Winter wheat across most of the Prairies appears to have survived a winter with little snow cover and few lengthy periods of severe cold.
Autumn Holmes-Saltzman, program specialist with Ducks Unlimited Canada, has spent the last several weeks visiting new winter wheat growers and observing crops.
So far, she has seen no sign of stripe rust, the disease that severely damaged many wheat crops in southern Alberta last year.
“I haven’t seen any stripe rust at all. Last spring we had some overwinter so I saw it pretty early out in the fields, and I have not seen any disease whatsoever in the fields I’ve checked,” said Holmes-Saltzman.
“It looks like (no disease) overwintered. I think the lack of snow really helped in that department.”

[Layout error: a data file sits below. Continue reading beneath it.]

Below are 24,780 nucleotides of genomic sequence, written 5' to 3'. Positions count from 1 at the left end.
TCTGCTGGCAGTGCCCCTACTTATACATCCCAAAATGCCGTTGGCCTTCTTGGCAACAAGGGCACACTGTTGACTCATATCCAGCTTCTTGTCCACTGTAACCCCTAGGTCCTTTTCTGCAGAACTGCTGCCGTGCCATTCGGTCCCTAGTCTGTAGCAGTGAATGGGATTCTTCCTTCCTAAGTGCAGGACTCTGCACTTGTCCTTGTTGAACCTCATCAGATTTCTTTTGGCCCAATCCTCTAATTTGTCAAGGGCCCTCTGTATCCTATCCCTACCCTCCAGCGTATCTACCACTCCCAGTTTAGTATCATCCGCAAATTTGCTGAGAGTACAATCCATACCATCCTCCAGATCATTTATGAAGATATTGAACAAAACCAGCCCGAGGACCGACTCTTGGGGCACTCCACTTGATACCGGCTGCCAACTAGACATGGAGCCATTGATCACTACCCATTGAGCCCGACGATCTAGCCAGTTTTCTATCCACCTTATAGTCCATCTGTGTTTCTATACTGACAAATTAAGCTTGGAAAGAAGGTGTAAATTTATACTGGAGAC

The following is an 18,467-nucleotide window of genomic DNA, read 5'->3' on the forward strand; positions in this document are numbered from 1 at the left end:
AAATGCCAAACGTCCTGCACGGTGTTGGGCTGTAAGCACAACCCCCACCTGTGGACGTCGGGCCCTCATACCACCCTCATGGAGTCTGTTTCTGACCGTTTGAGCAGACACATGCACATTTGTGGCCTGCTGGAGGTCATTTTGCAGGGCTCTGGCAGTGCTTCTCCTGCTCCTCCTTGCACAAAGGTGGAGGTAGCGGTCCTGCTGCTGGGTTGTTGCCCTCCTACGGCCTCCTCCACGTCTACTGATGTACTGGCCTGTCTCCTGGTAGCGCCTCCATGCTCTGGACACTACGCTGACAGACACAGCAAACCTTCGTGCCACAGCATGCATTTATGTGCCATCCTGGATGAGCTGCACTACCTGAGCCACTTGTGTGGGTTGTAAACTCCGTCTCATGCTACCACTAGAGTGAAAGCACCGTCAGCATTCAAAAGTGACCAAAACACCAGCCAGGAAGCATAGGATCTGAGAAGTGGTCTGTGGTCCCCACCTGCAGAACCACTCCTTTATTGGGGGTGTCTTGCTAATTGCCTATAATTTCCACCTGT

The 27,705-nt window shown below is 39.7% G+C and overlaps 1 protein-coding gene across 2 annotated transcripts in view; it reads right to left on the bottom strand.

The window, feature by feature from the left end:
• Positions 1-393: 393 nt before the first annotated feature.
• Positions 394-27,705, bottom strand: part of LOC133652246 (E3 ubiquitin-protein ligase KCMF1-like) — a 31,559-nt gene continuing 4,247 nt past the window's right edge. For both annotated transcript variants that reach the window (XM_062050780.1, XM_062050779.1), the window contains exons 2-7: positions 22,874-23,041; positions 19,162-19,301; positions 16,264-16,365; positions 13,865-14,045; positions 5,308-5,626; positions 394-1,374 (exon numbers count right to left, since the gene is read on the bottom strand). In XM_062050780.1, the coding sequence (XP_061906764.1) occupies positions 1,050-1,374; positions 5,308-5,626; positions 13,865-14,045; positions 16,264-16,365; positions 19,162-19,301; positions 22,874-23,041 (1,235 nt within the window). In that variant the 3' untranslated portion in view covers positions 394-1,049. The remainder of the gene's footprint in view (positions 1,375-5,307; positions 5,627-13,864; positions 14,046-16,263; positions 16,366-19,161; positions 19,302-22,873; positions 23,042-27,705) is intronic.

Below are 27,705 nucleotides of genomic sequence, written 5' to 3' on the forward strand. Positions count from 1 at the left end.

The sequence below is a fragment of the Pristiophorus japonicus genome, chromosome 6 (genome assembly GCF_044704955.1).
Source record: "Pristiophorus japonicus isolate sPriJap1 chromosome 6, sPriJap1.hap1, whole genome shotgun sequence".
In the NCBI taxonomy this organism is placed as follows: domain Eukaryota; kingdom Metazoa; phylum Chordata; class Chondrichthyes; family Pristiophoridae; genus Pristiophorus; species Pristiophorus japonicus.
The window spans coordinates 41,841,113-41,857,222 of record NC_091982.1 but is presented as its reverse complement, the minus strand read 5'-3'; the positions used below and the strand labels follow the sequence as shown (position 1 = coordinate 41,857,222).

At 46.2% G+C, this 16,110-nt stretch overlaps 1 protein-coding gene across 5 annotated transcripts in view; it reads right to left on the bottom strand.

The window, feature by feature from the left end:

She said winter wheat crops overall look fairly consistent, with little winterkill reported. However, it’s too early to determine the crop conditions in cooler parts of the province.
No decision should be made until mid to late May if crops emerge in poor shape.
Late seeding in 2011 may have prevented fall emergence of some crops, but Holmes-Saltzman said those can still be productive when emerging this spring, although they will behave more like spring wheat and lack the benefit of early harvest.
For now, she recommended growers check weed growth in their winter wheat fields and consider applying nitrogen, which can help a struggling crop recover its potential.